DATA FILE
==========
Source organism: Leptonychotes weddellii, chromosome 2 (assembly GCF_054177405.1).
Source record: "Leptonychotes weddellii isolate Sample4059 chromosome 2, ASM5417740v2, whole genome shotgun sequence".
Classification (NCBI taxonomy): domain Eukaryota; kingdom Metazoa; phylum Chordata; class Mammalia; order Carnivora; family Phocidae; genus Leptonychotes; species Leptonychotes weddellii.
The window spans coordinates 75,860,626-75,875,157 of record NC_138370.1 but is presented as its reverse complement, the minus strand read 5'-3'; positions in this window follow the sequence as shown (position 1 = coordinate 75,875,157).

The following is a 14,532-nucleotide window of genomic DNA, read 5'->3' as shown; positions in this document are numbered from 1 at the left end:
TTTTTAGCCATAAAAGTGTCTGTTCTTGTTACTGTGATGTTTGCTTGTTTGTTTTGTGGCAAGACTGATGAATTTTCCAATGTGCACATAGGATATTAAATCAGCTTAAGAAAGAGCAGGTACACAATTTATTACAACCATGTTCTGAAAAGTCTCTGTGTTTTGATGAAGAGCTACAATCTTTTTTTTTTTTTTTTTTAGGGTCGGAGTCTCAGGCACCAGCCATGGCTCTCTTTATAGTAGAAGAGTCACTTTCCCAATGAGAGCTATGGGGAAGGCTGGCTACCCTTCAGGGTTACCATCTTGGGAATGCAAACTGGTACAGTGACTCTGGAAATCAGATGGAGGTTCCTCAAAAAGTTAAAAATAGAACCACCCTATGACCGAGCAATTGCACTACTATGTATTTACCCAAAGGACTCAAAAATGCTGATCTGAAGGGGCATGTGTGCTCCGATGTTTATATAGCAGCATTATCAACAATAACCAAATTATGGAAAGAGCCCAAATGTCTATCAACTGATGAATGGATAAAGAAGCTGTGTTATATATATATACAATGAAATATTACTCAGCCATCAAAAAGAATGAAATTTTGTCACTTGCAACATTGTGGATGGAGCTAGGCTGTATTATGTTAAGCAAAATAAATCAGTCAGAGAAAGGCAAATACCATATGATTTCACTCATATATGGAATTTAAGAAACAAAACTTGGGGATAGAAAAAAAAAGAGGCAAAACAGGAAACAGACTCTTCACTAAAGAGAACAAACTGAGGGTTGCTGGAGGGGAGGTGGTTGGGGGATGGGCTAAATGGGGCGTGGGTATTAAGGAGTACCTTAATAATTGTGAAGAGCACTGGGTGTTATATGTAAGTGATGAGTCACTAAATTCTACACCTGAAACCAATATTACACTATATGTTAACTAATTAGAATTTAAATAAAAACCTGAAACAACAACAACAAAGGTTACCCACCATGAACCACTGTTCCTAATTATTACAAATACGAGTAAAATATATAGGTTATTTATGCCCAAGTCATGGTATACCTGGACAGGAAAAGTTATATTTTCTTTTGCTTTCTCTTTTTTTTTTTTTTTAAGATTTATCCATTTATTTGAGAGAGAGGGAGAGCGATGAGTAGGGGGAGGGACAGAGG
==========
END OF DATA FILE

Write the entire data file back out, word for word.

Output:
Source organism: Leptonychotes weddellii, chromosome 2 (assembly GCF_054177405.1).
Source record: "Leptonychotes weddellii isolate Sample4059 chromosome 2, ASM5417740v2, whole genome shotgun sequence".
Classification (NCBI taxonomy): domain Eukaryota; kingdom Metazoa; phylum Chordata; class Mammalia; order Carnivora; family Phocidae; genus Leptonychotes; species Leptonychotes weddellii.
The window spans coordinates 75,860,626-75,875,157 of record NC_138370.1 but is presented as its reverse complement, the minus strand read 5'-3'; positions in this window follow the sequence as shown (position 1 = coordinate 75,875,157).

The following is a 14,532-nucleotide window of genomic DNA, read 5'->3' as shown; positions in this document are numbered from 1 at the left end:
TTTTTAGCCATAAAAGTGTCTGTTCTTGTTACTGTGATGTTTGCTTGTTTGTTTTGTGGCAAGACTGATGAATTTTCCAATGTGCACATAGGATATTAAATCAGCTTAAGAAAGAGCAGGTACACAATTTATTACAACCATGTTCTGAAAAGTCTCTGTGTTTTGATGAAGAGCTACAATCTTTTTTTTTTTTTTTTTTAGGGTCGGAGTCTCAGGCACCAGCCATGGCTCTCTTTATAGTAGAAGAGTCACTTTCCCAATGAGAGCTATGGGGAAGGCTGGCTACCCTTCAGGGTTACCATCTTGGGAATGCAAACTGGTACAGTGACTCTGGAAATCAGATGGAGGTTCCTCAAAAAGTTAAAAATAGAACCACCCTATGACCGAGCAATTGCACTACTATGTATTTACCCAAAGGACTCAAAAATGCTGATCTGAAGGGGCATGTGTGCTCCGATGTTTATATAGCAGCATTATCAACAATAACCAAATTATGGAAAGAGCCCAAATGTCTATCAACTGATGAATGGATAAAGAAGCTGTGTTATATATATATACAATGAAATATTACTCAGCCATCAAAAAGAATGAAATTTTGTCACTTGCAACATTGTGGATGGAGCTAGGCTGTATTATGTTAAGCAAAATAAATCAGTCAGAGAAAGGCAAATACCATATGATTTCACTCATATATGGAATTTAAGAAACAAAACTTGGGGATAGAAAAAAAAAGAGGCAAAACAGGAAACAGACTCTTCACTAAAGAGAACAAACTGAGGGTTGCTGGAGGGGAGGTGGTTGGGGGATGGGCTAAATGGGGCGTGGGTATTAAGGAGTACCTTAATAATTGTGAAGAGCACTGGGTGTTATATGTAAGTGATGAGTCACTAAATTCTACACCTGAAACCAATATTACACTATATGTTAACTAATTAGAATTTAAATAAAAACCTGAAACAACAACAACAAAGGTTACCCACCATGAACCACTGTTCCTAATTATTACAAATACGAGTAAAATATATAGGTTATTTATGCCCAAGTCATGGTATACCTGGACAGGAAAAGTTATATTTTCTTTTGCTTTCTCTTTTTTTTTTTTTTTAAGATTTATCCATTTATTTGAGAGAGAGGGAGAGCGATGAGTAGGGGGAGGGACAGAGG